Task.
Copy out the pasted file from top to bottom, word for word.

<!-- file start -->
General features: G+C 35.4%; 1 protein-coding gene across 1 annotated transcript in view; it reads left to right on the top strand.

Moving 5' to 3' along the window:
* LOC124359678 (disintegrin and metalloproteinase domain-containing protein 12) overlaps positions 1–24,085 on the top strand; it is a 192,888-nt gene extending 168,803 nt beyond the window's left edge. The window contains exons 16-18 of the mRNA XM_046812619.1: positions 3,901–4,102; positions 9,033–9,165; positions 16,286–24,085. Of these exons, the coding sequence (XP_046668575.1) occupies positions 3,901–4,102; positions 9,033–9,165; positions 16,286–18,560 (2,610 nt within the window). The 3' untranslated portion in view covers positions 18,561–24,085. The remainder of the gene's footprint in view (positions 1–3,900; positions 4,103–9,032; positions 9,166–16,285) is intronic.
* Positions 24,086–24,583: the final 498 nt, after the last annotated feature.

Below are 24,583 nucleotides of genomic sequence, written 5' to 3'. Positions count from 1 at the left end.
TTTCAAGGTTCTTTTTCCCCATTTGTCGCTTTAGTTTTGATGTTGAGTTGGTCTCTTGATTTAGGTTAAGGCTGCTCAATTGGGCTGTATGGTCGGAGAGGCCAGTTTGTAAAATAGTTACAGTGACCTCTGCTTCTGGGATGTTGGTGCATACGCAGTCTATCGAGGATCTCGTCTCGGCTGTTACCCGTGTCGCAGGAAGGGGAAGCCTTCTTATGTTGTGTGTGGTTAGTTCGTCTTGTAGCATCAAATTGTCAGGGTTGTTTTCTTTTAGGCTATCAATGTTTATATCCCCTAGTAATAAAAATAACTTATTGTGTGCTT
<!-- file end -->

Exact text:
General features: G+C 35.4%; 1 protein-coding gene across 1 annotated transcript in view; it reads left to right on the top strand.

Moving 5' to 3' along the window:
* LOC124359678 (disintegrin and metalloproteinase domain-containing protein 12) overlaps positions 1–24,085 on the top strand; it is a 192,888-nt gene extending 168,803 nt beyond the window's left edge. The window contains exons 16-18 of the mRNA XM_046812619.1: positions 3,901–4,102; positions 9,033–9,165; positions 16,286–24,085. Of these exons, the coding sequence (XP_046668575.1) occupies positions 3,901–4,102; positions 9,033–9,165; positions 16,286–18,560 (2,610 nt within the window). The 3' untranslated portion in view covers positions 18,561–24,085. The remainder of the gene's footprint in view (positions 1–3,900; positions 4,103–9,032; positions 9,166–16,285) is intronic.
* Positions 24,086–24,583: the final 498 nt, after the last annotated feature.

Below are 24,583 nucleotides of genomic sequence, written 5' to 3'. Positions count from 1 at the left end.
TTTCAAGGTTCTTTTTCCCCATTTGTCGCTTTAGTTTTGATGTTGAGTTGGTCTCTTGATTTAGGTTAAGGCTGCTCAATTGGGCTGTATGGTCGGAGAGGCCAGTTTGTAAAATAGTTACAGTGACCTCTGCTTCTGGGATGTTGGTGCATACGCAGTCTATCGAGGATCTCGTCTCGGCTGTTACCCGTGTCGCAGGAAGGGGAAGCCTTCTTATGTTGTGTGTGGTTAGTTCGTCTTGTAGCATCAAATTGTCAGGGTTGTTTTCTTTTAGGCTATCAATGTTTATATCCCCTAGTAATAAAAATAACTTATTGTGTGCTT